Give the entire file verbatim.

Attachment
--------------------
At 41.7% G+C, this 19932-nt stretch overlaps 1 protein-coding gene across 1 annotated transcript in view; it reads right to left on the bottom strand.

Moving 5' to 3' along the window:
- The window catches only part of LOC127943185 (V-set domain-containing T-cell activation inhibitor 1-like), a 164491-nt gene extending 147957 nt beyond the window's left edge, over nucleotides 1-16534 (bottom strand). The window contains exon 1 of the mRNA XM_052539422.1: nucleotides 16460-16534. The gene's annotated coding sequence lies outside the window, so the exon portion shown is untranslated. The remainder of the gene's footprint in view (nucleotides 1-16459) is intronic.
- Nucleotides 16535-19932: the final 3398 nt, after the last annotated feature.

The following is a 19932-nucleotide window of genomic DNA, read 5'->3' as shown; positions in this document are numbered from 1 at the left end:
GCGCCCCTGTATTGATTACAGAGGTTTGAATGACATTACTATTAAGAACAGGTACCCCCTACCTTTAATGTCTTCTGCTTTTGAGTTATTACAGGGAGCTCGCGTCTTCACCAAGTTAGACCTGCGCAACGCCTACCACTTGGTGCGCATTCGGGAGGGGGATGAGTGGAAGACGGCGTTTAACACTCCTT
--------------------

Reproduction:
At 41.7% G+C, this 19932-nt stretch overlaps 1 protein-coding gene across 1 annotated transcript in view; it reads right to left on the bottom strand.

Moving 5' to 3' along the window:
- The window catches only part of LOC127943185 (V-set domain-containing T-cell activation inhibitor 1-like), a 164491-nt gene extending 147957 nt beyond the window's left edge, over nucleotides 1-16534 (bottom strand). The window contains exon 1 of the mRNA XM_052539422.1: nucleotides 16460-16534. The gene's annotated coding sequence lies outside the window, so the exon portion shown is untranslated. The remainder of the gene's footprint in view (nucleotides 1-16459) is intronic.
- Nucleotides 16535-19932: the final 3398 nt, after the last annotated feature.

The following is a 19932-nucleotide window of genomic DNA, read 5'->3' as shown; positions in this document are numbered from 1 at the left end:
GCGCCCCTGTATTGATTACAGAGGTTTGAATGACATTACTATTAAGAACAGGTACCCCCTACCTTTAATGTCTTCTGCTTTTGAGTTATTACAGGGAGCTCGCGTCTTCACCAAGTTAGACCTGCGCAACGCCTACCACTTGGTGCGCATTCGGGAGGGGGATGAGTGGAAGACGGCGTTTAACACTCCTT